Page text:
2. Mark AI-generated audio and visual content

People routinely use photo-editing software to change lighting or crop photographs that they post, and viewers do not feel deceived. But when editing software is used to insert people or objects into a photograph that were not there in real life, it feels more manipulative and dishonest, unless the additions are clearly labeled (as happens on real-estate sites, where buyers can see what a house would look like filled with AI-generated furniture). As AI begins to create photorealistic images, compelling videos, and audio tracks at great scale from nothing more than a command prompt, governments and platforms will need to draft rules for marking such creations indelibly and labeling them clearly.

Platforms or governments should mandate the use of digital watermarks for AI-generated content, or require other technological measures to ensure that manipulated images are not interpreted as real. Platforms should also ban deepfakes that show identifiable people engaged in sexual or violent acts, even if they are marked as fakes, just as they now ban child pornography. Revenge porn is already a moral abomination. If we don’t act quickly, it could become an epidemic.

3. Require data transparency with users, government officials, and researchers

Social-media platforms are rewiring childhood, democracy, and society, yet legislators, regulators, and researchers are often unable to see what’s happening behind the scenes. For example, no one outside Instagram knows what teens are collectively seeing on that platform’s feeds, or how changes to platform design might influence mental health. And only those at the companies have access to the alogrithms being used.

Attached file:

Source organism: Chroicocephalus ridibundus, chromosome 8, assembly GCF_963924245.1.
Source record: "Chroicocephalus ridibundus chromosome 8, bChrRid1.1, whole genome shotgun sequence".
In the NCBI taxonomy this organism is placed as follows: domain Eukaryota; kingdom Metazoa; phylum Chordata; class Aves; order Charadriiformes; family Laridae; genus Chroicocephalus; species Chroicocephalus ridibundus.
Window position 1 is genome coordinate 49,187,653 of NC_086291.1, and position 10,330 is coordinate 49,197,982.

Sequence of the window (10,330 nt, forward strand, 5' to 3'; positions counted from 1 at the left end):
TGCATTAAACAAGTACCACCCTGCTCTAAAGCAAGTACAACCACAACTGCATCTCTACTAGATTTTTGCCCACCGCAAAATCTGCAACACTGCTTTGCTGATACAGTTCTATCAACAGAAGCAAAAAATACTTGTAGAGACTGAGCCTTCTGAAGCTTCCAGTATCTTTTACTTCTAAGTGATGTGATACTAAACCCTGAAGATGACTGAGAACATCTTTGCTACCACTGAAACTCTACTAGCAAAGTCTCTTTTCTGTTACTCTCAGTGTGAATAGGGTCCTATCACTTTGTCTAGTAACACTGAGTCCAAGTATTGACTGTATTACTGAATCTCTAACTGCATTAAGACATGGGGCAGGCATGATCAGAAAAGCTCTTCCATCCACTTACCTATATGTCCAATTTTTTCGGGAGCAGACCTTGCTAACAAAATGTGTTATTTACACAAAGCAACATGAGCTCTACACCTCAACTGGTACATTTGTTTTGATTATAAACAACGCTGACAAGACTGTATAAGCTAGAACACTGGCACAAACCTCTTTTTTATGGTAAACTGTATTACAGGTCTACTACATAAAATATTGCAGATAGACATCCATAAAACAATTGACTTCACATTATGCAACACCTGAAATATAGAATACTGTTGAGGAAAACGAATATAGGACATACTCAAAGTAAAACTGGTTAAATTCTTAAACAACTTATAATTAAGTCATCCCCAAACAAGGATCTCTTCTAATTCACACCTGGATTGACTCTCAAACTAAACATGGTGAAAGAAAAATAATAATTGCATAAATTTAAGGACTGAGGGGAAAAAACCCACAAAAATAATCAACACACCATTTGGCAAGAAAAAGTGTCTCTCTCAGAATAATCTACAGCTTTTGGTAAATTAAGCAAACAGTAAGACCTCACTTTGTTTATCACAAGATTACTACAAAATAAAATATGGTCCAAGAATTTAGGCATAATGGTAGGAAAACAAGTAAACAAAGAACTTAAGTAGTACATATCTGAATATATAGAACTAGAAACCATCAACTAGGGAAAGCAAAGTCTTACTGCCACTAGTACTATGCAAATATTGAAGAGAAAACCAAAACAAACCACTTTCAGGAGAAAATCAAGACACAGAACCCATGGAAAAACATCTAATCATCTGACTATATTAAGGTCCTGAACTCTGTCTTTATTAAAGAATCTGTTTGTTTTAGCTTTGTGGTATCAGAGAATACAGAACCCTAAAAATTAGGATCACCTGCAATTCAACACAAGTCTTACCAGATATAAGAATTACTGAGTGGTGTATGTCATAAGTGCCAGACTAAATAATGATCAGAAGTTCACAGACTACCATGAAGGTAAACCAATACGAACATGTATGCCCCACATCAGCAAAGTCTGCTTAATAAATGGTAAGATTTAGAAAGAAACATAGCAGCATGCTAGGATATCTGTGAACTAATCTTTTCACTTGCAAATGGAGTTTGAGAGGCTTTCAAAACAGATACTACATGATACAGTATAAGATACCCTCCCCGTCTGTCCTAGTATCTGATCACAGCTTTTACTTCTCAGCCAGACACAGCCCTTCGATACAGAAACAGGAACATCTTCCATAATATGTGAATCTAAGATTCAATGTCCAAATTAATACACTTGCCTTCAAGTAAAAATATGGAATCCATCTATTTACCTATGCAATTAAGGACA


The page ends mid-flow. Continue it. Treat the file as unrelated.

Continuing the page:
After years of frustration with this state of affairs, the EU recently passed a new law––the Digital Services Act––that contains a host of data-transparency mandates. The U.S. should follow suit. One promising bill is the Platform Accountability and Transparency Act, which would, for example, require platforms to comply with data requests from researchers whose projects have been approved by the National Science Foundation.

Greater transparency will help consumers decide which services to use and which features to enable. It will help advertisers decide whether their money is being well spent. It will also encourage better behavior from the platforms: Companies, like people, improve their behavior when they know they are being monitored.